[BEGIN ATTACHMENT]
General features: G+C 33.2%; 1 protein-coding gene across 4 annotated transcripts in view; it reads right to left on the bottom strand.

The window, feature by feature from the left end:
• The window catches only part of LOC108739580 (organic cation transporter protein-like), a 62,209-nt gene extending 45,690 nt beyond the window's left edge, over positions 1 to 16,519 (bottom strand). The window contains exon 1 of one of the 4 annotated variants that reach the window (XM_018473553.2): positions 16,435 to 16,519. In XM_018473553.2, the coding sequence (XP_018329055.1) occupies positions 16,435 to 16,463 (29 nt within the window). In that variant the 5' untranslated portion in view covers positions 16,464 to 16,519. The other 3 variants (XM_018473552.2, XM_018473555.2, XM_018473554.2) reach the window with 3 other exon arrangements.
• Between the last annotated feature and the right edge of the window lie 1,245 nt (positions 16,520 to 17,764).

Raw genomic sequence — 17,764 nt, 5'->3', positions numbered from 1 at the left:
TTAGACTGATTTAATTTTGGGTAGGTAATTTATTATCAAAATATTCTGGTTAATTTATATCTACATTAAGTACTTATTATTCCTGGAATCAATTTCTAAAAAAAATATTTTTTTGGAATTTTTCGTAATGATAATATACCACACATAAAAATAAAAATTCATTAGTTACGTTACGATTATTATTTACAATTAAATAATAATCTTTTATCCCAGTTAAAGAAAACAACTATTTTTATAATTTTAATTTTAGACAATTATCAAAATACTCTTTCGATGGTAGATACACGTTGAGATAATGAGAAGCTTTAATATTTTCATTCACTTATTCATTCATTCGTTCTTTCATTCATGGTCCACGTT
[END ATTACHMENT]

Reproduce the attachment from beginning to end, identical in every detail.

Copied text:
General features: G+C 33.2%; 1 protein-coding gene across 4 annotated transcripts in view; it reads right to left on the bottom strand.

The window, feature by feature from the left end:
• The window catches only part of LOC108739580 (organic cation transporter protein-like), a 62,209-nt gene extending 45,690 nt beyond the window's left edge, over positions 1 to 16,519 (bottom strand). The window contains exon 1 of one of the 4 annotated variants that reach the window (XM_018473553.2): positions 16,435 to 16,519. In XM_018473553.2, the coding sequence (XP_018329055.1) occupies positions 16,435 to 16,463 (29 nt within the window). In that variant the 5' untranslated portion in view covers positions 16,464 to 16,519. The other 3 variants (XM_018473552.2, XM_018473555.2, XM_018473554.2) reach the window with 3 other exon arrangements.
• Between the last annotated feature and the right edge of the window lie 1,245 nt (positions 16,520 to 17,764).

Raw genomic sequence — 17,764 nt, 5'->3', positions numbered from 1 at the left:
TTAGACTGATTTAATTTTGGGTAGGTAATTTATTATCAAAATATTCTGGTTAATTTATATCTACATTAAGTACTTATTATTCCTGGAATCAATTTCTAAAAAAAATATTTTTTTGGAATTTTTCGTAATGATAATATACCACACATAAAAATAAAAATTCATTAGTTACGTTACGATTATTATTTACAATTAAATAATAATCTTTTATCCCAGTTAAAGAAAACAACTATTTTTATAATTTTAATTTTAGACAATTATCAAAATACTCTTTCGATGGTAGATACACGTTGAGATAATGAGAAGCTTTAATATTTTCATTCACTTATTCATTCATTCGTTCTTTCATTCATGGTCCACGTT